AboutThe starting point is her series of Mother and Child sculptures. Hepworth repeatedly returned to this subject between 1927 and 1934, during which time she gave birth to her first son Paul Skeaping in August 1929. This was followed by the birth of her triplets Simon, Rachel and Sarah Hepworth-Nicholson in October 1934.
She was not alone in exploring this subject matter. Several British artists working in the 1920s and â30s, including Henry Moore (1898-1986) and Jacob Epstein (1880-1959), also made sculptures depicting maternity. The subject held artistic and political significance as the sign of a newfound intimacy in art, and as an expression of vitality in the wake of the First World War and the approach of the Second World War.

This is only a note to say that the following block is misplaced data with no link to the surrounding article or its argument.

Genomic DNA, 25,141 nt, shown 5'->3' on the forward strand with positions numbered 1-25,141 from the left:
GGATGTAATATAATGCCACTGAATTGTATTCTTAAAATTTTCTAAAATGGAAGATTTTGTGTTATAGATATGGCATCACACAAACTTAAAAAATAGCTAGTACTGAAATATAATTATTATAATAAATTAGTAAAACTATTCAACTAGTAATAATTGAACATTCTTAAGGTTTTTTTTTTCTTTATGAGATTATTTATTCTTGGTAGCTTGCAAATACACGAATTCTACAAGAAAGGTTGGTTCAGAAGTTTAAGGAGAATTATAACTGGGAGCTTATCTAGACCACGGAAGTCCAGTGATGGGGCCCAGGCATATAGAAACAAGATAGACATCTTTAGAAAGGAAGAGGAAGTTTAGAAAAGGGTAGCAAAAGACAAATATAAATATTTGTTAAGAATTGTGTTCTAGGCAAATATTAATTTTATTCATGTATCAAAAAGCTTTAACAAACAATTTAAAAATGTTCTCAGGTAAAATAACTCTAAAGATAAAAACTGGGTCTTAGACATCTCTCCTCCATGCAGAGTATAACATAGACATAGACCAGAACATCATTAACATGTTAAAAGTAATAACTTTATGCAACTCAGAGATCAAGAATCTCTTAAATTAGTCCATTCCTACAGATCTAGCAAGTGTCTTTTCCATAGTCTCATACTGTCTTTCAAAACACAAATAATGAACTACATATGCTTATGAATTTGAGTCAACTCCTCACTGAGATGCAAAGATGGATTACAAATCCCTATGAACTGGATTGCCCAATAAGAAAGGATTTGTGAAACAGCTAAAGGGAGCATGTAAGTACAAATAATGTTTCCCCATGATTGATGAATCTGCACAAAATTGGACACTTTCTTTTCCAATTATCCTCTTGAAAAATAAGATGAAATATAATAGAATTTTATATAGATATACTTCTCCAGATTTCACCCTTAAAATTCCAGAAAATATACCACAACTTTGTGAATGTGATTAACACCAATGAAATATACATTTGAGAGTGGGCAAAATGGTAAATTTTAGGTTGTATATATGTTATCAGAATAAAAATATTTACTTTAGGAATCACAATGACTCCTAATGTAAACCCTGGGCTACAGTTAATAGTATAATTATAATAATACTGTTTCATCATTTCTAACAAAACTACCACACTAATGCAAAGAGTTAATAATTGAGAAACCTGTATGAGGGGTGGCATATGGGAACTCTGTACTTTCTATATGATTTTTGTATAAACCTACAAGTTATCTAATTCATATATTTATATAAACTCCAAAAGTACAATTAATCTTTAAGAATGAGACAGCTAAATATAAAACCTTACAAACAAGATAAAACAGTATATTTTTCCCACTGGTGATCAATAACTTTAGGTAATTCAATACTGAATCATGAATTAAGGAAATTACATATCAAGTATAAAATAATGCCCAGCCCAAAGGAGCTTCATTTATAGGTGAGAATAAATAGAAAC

By 1935 Hepworth's work had, as she wrote later, 'changed direction although the only fresh influence had been the arrival of the children. The work was more formal and all traces of naturalism had disappeared, and for some years I was absorbed in the relationships in space, in size and texture and weight, as well as in the tensions between the two forms.'
The clear subject matter of a mother and child, carved in stone or wood, disappeared from her work. In its place came pure and simple abstract forms that are not merely experiments but express what she called 'a spiritual vitality or inner life'.
This display includes sculpture from the Wakefield Collection and private lenders. The photographs were mainly taken by Paul Laib, a professional photographer. They show many of Hepworth's sculptures that relate to the themes of this display and include works that have been lost or were destroyed during the Second World War.